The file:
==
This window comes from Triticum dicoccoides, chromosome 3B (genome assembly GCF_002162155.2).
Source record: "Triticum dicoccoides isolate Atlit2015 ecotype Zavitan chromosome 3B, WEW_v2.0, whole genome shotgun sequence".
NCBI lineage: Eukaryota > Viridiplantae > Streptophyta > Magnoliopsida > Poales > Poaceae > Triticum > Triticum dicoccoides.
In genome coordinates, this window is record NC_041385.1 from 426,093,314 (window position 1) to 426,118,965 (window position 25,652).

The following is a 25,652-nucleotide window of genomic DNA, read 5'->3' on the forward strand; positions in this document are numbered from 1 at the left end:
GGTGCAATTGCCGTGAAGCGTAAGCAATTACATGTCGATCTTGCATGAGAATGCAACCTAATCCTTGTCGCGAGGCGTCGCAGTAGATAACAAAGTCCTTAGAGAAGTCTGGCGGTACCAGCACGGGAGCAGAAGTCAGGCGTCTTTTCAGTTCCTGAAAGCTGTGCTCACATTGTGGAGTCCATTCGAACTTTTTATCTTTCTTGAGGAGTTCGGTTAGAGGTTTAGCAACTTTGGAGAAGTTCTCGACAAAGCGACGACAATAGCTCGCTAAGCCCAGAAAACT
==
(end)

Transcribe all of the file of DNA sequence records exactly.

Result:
This window comes from Triticum dicoccoides, chromosome 3B (genome assembly GCF_002162155.2).
Source record: "Triticum dicoccoides isolate Atlit2015 ecotype Zavitan chromosome 3B, WEW_v2.0, whole genome shotgun sequence".
NCBI lineage: Eukaryota > Viridiplantae > Streptophyta > Magnoliopsida > Poales > Poaceae > Triticum > Triticum dicoccoides.
In genome coordinates, this window is record NC_041385.1 from 426,093,314 (window position 1) to 426,118,965 (window position 25,652).

The following is a 25,652-nucleotide window of genomic DNA, read 5'->3' on the forward strand; positions in this document are numbered from 1 at the left end:
GGTGCAATTGCCGTGAAGCGTAAGCAATTACATGTCGATCTTGCATGAGAATGCAACCTAATCCTTGTCGCGAGGCGTCGCAGTAGATAACAAAGTCCTTAGAGAAGTCTGGCGGTACCAGCACGGGAGCAGAAGTCAGGCGTCTTTTCAGTTCCTGAAAGCTGTGCTCACATTGTGGAGTCCATTCGAACTTTTTATCTTTCTTGAGGAGTTCGGTTAGAGGTTTAGCAACTTTGGAGAAGTTCTCGACAAAGCGACGACAATAGCTCGCTAAGCCCAGAAAACT